Here’s another throwback pulled from my freshman year column at The Hoya:
There has been lots of buzz these days about inclusive growth and wealth redistribution. So much so that even a humble intern like myself feels the need to grapple with such big issues. It’s come up at every social innovation event I’ve been to and with every entrepreneur I’ve spoken with in Manila. Even back on the Hilltop, The Hoya recently published a column called “The Promise of Reverse Innovation” (The Hoya, July 2, 2015, A3). In a nutshell, the idea is to create business models that target the poorest of the poor. Instead of focusing on wealthy nations, the goal is to look beyond the developed world and break into the untapped markets of those in poverty.
Theoretically, this approach is a win-win. Businesses increase profits and impoverished communities move one level up on Maslow’s hierarchy of needs. What’s there to criticize? Up until this past weekend, I couldn’t think of anything. This was the groundbreaking answer to development. But then, my fellowship took a trip to the Gawad Kalinga Enchanted Farm, poster child of inclusive growth for Filipino slums. There, I realized that inclusive growth could take on many forms, some sinister, some revolutionary. Depending on the context, combining optimized profit with social change can be insidiously ironic or incredibly empowering. Continue reading
I’m about to write about economic inequality in the Philippines while sipping on third-wave coffee in a boutique cafe. Is something wrong with this picture? I’ve only lived in the Philippines for a month, but I’ve jumped headfirst into the conversation on its social issues. Within my summer fellowship, I’m the “bougie” one, thanks to my love of yoga, food blogs, vegetarianism and indie magazines. All these things now feel questionably irrelevant outside my East Coast bubble, but I still find myself pining for that lifestyle in Manila. As a Filipino-American returning to the motherland, I’m constantly reminded to “check my privilege.” It’s been harder than I thought. Continue reading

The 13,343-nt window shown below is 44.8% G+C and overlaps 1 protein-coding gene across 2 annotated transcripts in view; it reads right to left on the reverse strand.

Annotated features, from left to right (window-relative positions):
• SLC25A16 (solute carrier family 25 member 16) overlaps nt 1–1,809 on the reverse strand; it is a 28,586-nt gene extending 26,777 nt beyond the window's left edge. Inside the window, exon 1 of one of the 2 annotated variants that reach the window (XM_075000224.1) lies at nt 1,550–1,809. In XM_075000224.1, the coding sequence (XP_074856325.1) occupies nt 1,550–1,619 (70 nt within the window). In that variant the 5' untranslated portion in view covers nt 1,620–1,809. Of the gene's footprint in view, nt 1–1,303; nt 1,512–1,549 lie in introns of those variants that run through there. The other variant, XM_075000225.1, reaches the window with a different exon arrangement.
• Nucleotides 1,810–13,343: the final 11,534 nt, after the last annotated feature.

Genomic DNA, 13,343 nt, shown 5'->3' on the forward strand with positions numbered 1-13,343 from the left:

How do I describe the textures of Manila?
Standing at a busy street corner with rumbling jeepneys and pressing crowds around me, I try to pin down the unfamiliar energies of the city. For me, it’s an ambivalent sensation of excitement, unease, curiosity and caution, all rolled into one. While trying to navigate Manila’s vibrant, gritty streets, I’ve learned firsthand the importance of flexibility and respect when it comes to the unknown. As I witness the mix of East and West here in Manila, I realize that the chances of confronting the unfamiliar are increasing for everyone. Continue reading
When I think of who I am, my first instinct is to define myself using personality traits rather than by ethnicity. I often wonder why many multicultural people intuitively do the opposite. Have I dishonored my heritage by not prioritizing Filipino-American as my core identity? My personal reflections on race have been admittedly stifled. I probably don’t give enough praise to Filipino culture as I should. I’m not sure if I’m to blame for this or if my parents are, with their progressive break from conventional Filipino customs when they came to America. Then again, exactly how much attention does my cultural identity merit, when in reality, the things I believe distinguish me (indecisiveness, corny humor, chocolate habit, introversion, soccer) don’t involve it? In such a global and diverse community as Georgetown, just how important is one’s ethnicity when it comes to identity? Continue reading